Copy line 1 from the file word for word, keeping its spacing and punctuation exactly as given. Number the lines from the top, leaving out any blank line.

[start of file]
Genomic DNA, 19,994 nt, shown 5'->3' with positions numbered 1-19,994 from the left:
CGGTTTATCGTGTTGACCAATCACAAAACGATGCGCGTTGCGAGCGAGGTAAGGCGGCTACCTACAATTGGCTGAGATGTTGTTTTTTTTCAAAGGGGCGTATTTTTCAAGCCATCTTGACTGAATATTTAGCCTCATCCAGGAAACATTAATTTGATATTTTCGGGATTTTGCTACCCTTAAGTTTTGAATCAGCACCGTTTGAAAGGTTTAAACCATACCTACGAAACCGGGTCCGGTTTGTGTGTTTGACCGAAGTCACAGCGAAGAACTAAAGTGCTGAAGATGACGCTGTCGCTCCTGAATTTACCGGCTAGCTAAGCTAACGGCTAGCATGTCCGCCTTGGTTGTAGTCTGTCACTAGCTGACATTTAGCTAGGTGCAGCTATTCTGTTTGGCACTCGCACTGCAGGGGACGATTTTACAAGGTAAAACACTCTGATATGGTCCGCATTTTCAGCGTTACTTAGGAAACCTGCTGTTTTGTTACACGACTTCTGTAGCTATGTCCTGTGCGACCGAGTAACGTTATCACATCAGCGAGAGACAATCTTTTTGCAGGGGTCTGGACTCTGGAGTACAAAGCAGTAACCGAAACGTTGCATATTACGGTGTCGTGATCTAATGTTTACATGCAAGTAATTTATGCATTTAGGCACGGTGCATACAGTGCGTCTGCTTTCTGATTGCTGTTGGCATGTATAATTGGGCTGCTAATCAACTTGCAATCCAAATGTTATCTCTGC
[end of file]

Genomic DNA, 19,994 nt, shown 5'->3' with positions numbered 1-19,994 from the left: